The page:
I understand bandwidth in QOS is use to guarantee a minimum bandwidth

I understand police in QOS is to set a limit to the maximum bandwidth.

class test_out
  police **1608000** 50000 100000 conform-action set-dscp-transmit af31 exceed-action set-dscp-transmit af32 violate-action set-dscp-transmit 28
  **bandwidth 2542**
  random-detect dscp-based
  random-detect exponential-weighting-constant 7
  random-detect dscp 26 50 80 10
  random-detect dscp 28 15 40 5

Can someone tell me if the above configuration is self defeating ?

I have a guarantee bandwidth of 2542Kb, but traffic is being police at 1608000 bits = 1570Kb



q1) With the police value configured lowered then the guarantee bandwidth, is my traffic still able to reach the guarantee bandwidth ?

q2) If it is able to reach the guarantee bandwidth due to the fact that the exceed and violate action does not drop traffic, then what is the difference between the exceed and violate action of set-dscp-transmit af32 and dscp 28 ? (both seems to have the same DSCP value)

  • Did any answer help you? If so, you should accept the answer so that the question doesn't keep popping up forever, looking for an answer. Alternatively, you can provide and accept your own answer. – Ron Maupin Dec 25 '18 at 10:27

I understand bandwidth in QOS is use to guarantee a minimum bandwidth

There is really a lot more to QoS than that.

I understand police in QOS is to set a limit to the maximum bandwidth.

Policing is dropping traffic that exceeds certain parameters.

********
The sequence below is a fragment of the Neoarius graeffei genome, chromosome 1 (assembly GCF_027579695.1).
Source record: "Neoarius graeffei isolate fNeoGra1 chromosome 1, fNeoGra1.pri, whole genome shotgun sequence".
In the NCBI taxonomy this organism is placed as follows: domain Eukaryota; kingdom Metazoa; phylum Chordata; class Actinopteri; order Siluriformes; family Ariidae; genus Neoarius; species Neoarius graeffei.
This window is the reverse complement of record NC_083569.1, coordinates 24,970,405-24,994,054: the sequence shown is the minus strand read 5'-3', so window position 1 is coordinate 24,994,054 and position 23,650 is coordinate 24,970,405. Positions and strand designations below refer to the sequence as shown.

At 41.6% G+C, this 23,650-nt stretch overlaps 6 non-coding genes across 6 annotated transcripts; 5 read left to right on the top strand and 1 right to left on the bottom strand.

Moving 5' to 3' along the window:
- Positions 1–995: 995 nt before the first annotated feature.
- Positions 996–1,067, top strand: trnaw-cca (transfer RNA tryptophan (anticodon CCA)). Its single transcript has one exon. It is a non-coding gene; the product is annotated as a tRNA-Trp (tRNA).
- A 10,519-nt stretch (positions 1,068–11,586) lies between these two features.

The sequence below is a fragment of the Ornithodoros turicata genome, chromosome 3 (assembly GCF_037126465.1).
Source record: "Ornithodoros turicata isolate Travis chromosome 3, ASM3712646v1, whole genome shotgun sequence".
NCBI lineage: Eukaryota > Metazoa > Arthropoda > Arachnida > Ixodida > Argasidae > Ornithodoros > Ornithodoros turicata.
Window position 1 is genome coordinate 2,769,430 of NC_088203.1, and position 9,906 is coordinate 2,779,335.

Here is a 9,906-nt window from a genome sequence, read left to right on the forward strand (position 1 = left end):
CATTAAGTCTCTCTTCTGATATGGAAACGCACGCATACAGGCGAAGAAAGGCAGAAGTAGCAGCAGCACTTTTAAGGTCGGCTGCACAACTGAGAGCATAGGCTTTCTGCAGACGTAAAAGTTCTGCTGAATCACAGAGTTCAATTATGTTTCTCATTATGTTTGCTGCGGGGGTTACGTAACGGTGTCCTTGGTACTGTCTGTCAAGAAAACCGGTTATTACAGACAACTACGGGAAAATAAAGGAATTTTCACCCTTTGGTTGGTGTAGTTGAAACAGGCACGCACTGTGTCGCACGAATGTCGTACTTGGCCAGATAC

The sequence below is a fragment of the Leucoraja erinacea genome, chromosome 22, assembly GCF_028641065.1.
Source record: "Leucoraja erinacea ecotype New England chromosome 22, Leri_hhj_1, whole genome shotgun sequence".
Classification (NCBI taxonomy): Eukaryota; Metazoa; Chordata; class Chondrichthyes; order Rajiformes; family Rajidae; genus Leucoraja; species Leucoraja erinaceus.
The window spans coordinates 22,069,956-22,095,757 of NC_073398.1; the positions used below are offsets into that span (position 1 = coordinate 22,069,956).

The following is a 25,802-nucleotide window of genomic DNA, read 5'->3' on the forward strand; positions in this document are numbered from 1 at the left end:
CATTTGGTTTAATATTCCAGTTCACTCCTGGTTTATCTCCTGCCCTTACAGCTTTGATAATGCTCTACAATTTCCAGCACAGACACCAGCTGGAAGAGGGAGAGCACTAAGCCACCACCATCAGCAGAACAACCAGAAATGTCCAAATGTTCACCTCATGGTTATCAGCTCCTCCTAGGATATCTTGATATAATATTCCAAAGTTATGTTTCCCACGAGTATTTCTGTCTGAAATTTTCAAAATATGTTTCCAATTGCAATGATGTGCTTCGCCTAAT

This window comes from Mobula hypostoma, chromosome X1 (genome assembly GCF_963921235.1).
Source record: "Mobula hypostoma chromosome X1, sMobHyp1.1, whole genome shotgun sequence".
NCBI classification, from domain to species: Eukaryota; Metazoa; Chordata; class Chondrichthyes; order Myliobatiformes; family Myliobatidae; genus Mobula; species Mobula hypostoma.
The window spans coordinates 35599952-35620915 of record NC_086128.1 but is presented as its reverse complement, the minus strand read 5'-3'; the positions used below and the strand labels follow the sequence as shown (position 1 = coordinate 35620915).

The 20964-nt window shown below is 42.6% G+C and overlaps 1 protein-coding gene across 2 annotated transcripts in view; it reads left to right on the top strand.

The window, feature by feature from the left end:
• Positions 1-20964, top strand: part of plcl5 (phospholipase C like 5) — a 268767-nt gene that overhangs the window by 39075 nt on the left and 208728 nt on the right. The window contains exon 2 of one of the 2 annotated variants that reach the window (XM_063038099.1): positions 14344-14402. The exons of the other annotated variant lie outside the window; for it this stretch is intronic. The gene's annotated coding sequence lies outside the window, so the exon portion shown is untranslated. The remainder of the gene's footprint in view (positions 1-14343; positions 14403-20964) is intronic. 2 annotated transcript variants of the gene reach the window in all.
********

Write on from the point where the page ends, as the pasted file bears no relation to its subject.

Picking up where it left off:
To actually police, you need to drop traffic above your predefined bandwidth. You are still allowing all traffic, only setting the DSCP for traffic exceeding the bandwidth.

Normally, you use a priority queue to guarantee minimum bandwidth for a class, then drop any traffic exceeding the guaranteed minimum bandwidth. Do that in your policy map. For example:

policy-map Test
  class VoIP
    priority percent 23
    police cir percent 23 conform-action transmit exceed-action drop

Your example configuration really isn't doing much for you.


You are simply changing markings in the class map. It is a policy map that would give you the guaranteed bandwidth by using a priority queue. Policing is dropping traffic outside of your parameters.

You want to classify and mark traffic as close to the source as possible, setting up a trust point. After that, you can treat (police, queue, shape) the traffic based on the marking.

Trying to do both on a router will certainly drive up the CPU utilization, and it doesn't allow you to treat the traffic throughout your whole network. In general, you classify and mark on the access switches, then treat on the routers.

See this two-part answer for more about QoS.

  • thanks for the reply. I actually inherit this configuration from a service provider and is trying to see if the configuration make sense. I have edited by original post - hope you can take a look – Noob Dec 16 '18 at 18:39
  • We would really need a lot more information about the network and the network device configurations to offer even a valid opinion. Based on the little bit you have there, it looks like a mess. It may be worthwhile for the business to hire a consultant to come up with a comprehensive QoS plan, and then you document it so that this situation does not arise in the future. – Ron Maupin Dec 17 '18 at 2:24
  • agreed. but the first and foremost concern would be if i am still able to reach the guarantee bandwidth provided despite having a lower policer cir rate. since the policer is not actualy dropping any excess, can i assume i am able to reach the ganrantee bandwidth of 2542 then ? – Noob Dec 17 '18 at 13:08

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